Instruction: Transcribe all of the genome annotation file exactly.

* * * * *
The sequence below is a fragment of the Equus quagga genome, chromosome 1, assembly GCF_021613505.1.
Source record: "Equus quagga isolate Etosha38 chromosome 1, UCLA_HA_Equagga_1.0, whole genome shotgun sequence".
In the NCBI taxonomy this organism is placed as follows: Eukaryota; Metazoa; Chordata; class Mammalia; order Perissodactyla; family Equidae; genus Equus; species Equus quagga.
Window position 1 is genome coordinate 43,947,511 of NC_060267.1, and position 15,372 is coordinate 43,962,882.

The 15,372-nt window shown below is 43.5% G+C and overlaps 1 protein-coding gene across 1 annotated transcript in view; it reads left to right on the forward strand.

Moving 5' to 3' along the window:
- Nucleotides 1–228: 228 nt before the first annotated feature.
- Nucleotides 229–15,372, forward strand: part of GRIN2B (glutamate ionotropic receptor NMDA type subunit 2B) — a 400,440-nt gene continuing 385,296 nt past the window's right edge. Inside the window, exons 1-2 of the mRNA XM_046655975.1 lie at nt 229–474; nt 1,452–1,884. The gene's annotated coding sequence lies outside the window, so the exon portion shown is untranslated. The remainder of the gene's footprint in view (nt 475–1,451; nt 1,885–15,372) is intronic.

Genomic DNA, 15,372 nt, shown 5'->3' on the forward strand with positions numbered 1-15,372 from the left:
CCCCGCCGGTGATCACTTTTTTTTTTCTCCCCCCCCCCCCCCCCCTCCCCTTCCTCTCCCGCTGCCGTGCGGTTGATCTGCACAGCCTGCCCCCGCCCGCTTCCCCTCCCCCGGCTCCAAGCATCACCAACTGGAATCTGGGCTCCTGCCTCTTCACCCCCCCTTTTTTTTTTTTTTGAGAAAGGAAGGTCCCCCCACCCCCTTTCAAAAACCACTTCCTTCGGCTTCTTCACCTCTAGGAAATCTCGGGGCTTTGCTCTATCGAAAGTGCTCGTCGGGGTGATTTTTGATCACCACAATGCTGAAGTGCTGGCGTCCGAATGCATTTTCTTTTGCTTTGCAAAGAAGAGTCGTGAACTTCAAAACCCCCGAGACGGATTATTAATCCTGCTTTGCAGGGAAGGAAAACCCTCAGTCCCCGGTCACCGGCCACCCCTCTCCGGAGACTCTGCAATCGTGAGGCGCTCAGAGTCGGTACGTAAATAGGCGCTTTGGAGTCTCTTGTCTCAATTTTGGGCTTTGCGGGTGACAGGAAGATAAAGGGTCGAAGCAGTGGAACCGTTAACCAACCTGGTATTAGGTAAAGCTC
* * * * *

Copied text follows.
The sequence below is a fragment of the Equus quagga genome, chromosome 1, assembly GCF_021613505.1.
Source record: "Equus quagga isolate Etosha38 chromosome 1, UCLA_HA_Equagga_1.0, whole genome shotgun sequence".
In the NCBI taxonomy this organism is placed as follows: Eukaryota; Metazoa; Chordata; class Mammalia; order Perissodactyla; family Equidae; genus Equus; species Equus quagga.
Window position 1 is genome coordinate 43,947,511 of NC_060267.1, and position 15,372 is coordinate 43,962,882.

The 15,372-nt window shown below is 43.5% G+C and overlaps 1 protein-coding gene across 1 annotated transcript in view; it reads left to right on the forward strand.

Moving 5' to 3' along the window:
- Nucleotides 1–228: 228 nt before the first annotated feature.
- Nucleotides 229–15,372, forward strand: part of GRIN2B (glutamate ionotropic receptor NMDA type subunit 2B) — a 400,440-nt gene continuing 385,296 nt past the window's right edge. Inside the window, exons 1-2 of the mRNA XM_046655975.1 lie at nt 229–474; nt 1,452–1,884. The gene's annotated coding sequence lies outside the window, so the exon portion shown is untranslated. The remainder of the gene's footprint in view (nt 475–1,451; nt 1,885–15,372) is intronic.

Genomic DNA, 15,372 nt, shown 5'->3' on the forward strand with positions numbered 1-15,372 from the left:
CCCCGCCGGTGATCACTTTTTTTTTTCTCCCCCCCCCCCCCCCCCTCCCCTTCCTCTCCCGCTGCCGTGCGGTTGATCTGCACAGCCTGCCCCCGCCCGCTTCCCCTCCCCCGGCTCCAAGCATCACCAACTGGAATCTGGGCTCCTGCCTCTTCACCCCCCCTTTTTTTTTTTTTTGAGAAAGGAAGGTCCCCCCACCCCCTTTCAAAAACCACTTCCTTCGGCTTCTTCACCTCTAGGAAATCTCGGGGCTTTGCTCTATCGAAAGTGCTCGTCGGGGTGATTTTTGATCACCACAATGCTGAAGTGCTGGCGTCCGAATGCATTTTCTTTTGCTTTGCAAAGAAGAGTCGTGAACTTCAAAACCCCCGAGACGGATTATTAATCCTGCTTTGCAGGGAAGGAAAACCCTCAGTCCCCGGTCACCGGCCACCCCTCTCCGGAGACTCTGCAATCGTGAGGCGCTCAGAGTCGGTACGTAAATAGGCGCTTTGGAGTCTCTTGTCTCAATTTTGGGCTTTGCGGGTGACAGGAAGATAAAGGGTCGAAGCAGTGGAACCGTTAACCAACCTGGTATTAGGTAAAGCTC